Hemoglobinuria due to massive intravascular hemolysis can occur in
falciparum malaria. It is usually seen in non-immune or semi-immune individuals. Immune
individuals who have lost their immunity due to stay in a non-malarious area may also
develop the complication if they happen to get malaria on their return to malarious area.
The intravascular hemolysis can be due to
non-immune destruction of parasitized red cells in case of high parasitemia or due to
immune mediated destruction of parasitized as well as non-parasitized red cells. The
changes in the red cell antigen structure brought about by the parasitic invasion
stimulate the production of antibodies against the red cell. This triggers the immune
mediated red cell lysis. Sensitivity to quinine may play a role in some patients who have
been treated with quinine earlier, but now it seems to be rare. Patients with deficiency
of glucose 6-phosphate dehydrogenase enzyme may develop hemolysis
when treated with oxidant drugs like primaquine.
The hemolysis can occur so rapidly that
the hemoglobin may drop significantly within a few hours and it may recur periodically at
intervals of hours or days. Patient presents with head ache, nausea, vomiting and severe
pain in the loins and prostration. Fever up to 39.40C with a rigor is also
seen. Urine is dark red to almost black. Patient may have tender hepatosplenomegaly. The
urine becomes darker and the output slowly drops. Renal failure and peripheral circulatory
failure are the usual causes of death in these patients.
The increased release of hemoglobin into
the circulation results in hemoglobinuria and the urine appears dark brown or black
('Black water fever'). Due to hemoglobinemia, the hemoglobin estimation may be unreliable.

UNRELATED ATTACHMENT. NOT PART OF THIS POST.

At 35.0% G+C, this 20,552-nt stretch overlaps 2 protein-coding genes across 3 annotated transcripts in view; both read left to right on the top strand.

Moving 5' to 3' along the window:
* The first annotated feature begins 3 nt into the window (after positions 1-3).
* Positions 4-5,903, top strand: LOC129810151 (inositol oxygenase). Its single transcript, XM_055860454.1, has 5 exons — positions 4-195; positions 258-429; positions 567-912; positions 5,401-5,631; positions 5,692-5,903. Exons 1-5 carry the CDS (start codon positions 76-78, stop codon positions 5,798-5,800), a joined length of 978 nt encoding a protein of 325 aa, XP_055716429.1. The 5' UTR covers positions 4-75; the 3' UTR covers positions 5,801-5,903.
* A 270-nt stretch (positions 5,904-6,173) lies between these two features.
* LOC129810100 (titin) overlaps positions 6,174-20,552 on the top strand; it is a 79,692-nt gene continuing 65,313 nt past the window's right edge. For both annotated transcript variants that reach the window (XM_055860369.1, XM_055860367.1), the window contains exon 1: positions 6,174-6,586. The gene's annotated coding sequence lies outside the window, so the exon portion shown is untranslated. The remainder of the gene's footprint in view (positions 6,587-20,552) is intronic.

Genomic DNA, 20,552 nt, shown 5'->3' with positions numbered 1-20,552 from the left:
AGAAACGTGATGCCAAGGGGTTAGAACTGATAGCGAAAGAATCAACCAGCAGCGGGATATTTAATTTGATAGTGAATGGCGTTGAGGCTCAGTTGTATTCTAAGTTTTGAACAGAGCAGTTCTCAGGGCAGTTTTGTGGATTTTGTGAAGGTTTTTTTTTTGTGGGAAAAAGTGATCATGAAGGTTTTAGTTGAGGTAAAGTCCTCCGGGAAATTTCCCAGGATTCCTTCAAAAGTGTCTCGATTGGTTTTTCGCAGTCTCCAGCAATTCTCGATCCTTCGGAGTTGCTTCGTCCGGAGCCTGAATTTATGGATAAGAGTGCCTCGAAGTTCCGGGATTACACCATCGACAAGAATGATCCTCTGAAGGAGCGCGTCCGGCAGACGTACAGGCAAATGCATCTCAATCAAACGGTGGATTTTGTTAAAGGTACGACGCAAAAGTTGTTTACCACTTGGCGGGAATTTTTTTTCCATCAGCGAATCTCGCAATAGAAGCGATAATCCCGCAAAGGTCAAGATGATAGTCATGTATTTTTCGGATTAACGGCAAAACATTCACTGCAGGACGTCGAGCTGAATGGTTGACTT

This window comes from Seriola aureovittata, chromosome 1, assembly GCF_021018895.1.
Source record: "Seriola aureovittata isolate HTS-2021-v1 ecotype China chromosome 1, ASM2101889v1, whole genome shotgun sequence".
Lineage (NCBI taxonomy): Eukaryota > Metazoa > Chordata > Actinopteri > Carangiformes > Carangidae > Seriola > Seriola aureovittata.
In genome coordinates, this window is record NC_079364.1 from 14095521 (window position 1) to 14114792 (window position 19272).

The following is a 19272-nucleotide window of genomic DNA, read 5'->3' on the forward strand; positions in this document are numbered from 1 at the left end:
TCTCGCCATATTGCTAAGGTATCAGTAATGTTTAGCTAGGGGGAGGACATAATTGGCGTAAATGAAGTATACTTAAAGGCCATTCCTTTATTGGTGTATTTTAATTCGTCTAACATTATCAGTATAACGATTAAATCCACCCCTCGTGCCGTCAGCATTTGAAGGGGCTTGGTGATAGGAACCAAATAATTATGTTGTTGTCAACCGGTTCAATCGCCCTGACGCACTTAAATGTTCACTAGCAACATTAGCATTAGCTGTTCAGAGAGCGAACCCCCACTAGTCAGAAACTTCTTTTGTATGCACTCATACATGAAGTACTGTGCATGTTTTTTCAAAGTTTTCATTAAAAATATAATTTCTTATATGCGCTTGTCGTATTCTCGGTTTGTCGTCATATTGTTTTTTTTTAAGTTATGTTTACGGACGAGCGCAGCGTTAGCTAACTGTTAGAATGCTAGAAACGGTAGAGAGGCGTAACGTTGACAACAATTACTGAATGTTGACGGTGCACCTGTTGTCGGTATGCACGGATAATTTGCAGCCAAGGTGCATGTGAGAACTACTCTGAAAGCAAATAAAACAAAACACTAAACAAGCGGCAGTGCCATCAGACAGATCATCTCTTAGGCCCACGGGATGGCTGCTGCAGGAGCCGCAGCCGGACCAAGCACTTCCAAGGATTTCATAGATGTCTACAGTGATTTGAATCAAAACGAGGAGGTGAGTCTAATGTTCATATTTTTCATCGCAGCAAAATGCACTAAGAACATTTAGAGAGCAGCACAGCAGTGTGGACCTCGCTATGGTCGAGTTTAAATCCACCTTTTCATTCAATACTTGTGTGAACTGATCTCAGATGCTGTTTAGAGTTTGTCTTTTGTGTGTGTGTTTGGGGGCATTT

Similarly the parasite count may not represent the actual parasite load. There is
methemoglobinuria and heavy albuminuria. Renal function gets affected and the urea and
creatinine levels rise. There is increase in the levels of unconjugated and conjugated
bilirubin as well. Hepatic failure can occur in severely ill patients and is of grave
Treatment: Treatment is directed
towards anemia and renal failure.
Transfusion of whole blood or packed
cells should be started if the hemoglobin level is less than 5g%.
Renal failure can be treated
conservatively by careful fluid-electrolyte management and use of diuretics like
furoscemide. Dialysis must be considered in patients who do not respond to conservative
In cases with hemolysis following
primaquine therapy, Glucose 6 phosphate dehydrogenase assay should be
done and the drug should be stopped.
See Bruneel F, Gachot B, Wolff M, Régnier B, Danis M.
Resurgence of Blackwater Fever in Long-Term European Expatriates in Africa: Report of 21 Cases and Review.
Clinical Infectious Diseases 2001;32:1133–1140. Full text available at